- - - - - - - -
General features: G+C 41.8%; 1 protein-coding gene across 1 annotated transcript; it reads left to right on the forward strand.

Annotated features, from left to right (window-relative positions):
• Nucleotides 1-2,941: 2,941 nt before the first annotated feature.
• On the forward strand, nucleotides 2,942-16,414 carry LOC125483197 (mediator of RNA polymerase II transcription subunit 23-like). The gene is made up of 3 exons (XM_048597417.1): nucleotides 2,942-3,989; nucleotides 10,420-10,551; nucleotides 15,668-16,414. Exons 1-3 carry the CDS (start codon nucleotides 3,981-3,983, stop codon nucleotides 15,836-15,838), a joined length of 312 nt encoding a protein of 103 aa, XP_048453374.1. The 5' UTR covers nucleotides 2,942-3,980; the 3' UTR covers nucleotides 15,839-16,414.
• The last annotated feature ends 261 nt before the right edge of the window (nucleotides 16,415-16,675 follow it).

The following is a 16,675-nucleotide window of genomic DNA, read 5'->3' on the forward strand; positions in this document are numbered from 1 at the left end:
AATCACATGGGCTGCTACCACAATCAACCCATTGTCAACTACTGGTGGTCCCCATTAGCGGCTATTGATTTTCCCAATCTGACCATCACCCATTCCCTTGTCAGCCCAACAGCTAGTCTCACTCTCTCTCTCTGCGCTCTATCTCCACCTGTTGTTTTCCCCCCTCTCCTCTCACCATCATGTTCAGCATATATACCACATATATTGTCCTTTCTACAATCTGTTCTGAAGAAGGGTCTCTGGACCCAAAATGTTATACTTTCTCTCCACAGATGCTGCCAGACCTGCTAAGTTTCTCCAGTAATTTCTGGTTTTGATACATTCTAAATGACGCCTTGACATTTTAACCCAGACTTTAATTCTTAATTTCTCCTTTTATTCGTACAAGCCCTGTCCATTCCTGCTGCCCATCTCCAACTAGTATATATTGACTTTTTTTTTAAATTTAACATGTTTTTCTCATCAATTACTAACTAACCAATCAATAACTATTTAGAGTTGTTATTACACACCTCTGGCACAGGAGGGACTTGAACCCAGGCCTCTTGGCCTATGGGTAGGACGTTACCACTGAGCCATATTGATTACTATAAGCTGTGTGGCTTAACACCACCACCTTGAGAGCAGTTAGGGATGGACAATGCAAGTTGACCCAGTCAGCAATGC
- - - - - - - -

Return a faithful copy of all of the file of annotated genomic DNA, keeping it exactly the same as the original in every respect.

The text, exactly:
General features: G+C 41.8%; 1 protein-coding gene across 1 annotated transcript; it reads left to right on the forward strand.

Annotated features, from left to right (window-relative positions):
• Nucleotides 1-2,941: 2,941 nt before the first annotated feature.
• On the forward strand, nucleotides 2,942-16,414 carry LOC125483197 (mediator of RNA polymerase II transcription subunit 23-like). The gene is made up of 3 exons (XM_048597417.1): nucleotides 2,942-3,989; nucleotides 10,420-10,551; nucleotides 15,668-16,414. Exons 1-3 carry the CDS (start codon nucleotides 3,981-3,983, stop codon nucleotides 15,836-15,838), a joined length of 312 nt encoding a protein of 103 aa, XP_048453374.1. The 5' UTR covers nucleotides 2,942-3,980; the 3' UTR covers nucleotides 15,839-16,414.
• The last annotated feature ends 261 nt before the right edge of the window (nucleotides 16,415-16,675 follow it).

The following is a 16,675-nucleotide window of genomic DNA, read 5'->3' on the forward strand; positions in this document are numbered from 1 at the left end:
AATCACATGGGCTGCTACCACAATCAACCCATTGTCAACTACTGGTGGTCCCCATTAGCGGCTATTGATTTTCCCAATCTGACCATCACCCATTCCCTTGTCAGCCCAACAGCTAGTCTCACTCTCTCTCTCTGCGCTCTATCTCCACCTGTTGTTTTCCCCCCTCTCCTCTCACCATCATGTTCAGCATATATACCACATATATTGTCCTTTCTACAATCTGTTCTGAAGAAGGGTCTCTGGACCCAAAATGTTATACTTTCTCTCCACAGATGCTGCCAGACCTGCTAAGTTTCTCCAGTAATTTCTGGTTTTGATACATTCTAAATGACGCCTTGACATTTTAACCCAGACTTTAATTCTTAATTTCTCCTTTTATTCGTACAAGCCCTGTCCATTCCTGCTGCCCATCTCCAACTAGTATATATTGACTTTTTTTTTAAATTTAACATGTTTTTCTCATCAATTACTAACTAACCAATCAATAACTATTTAGAGTTGTTATTACACACCTCTGGCACAGGAGGGACTTGAACCCAGGCCTCTTGGCCTATGGGTAGGACGTTACCACTGAGCCATATTGATTACTATAAGCTGTGTGGCTTAACACCACCACCTTGAGAGCAGTTAGGGATGGACAATGCAAGTTGACCCAGTCAGCAATGC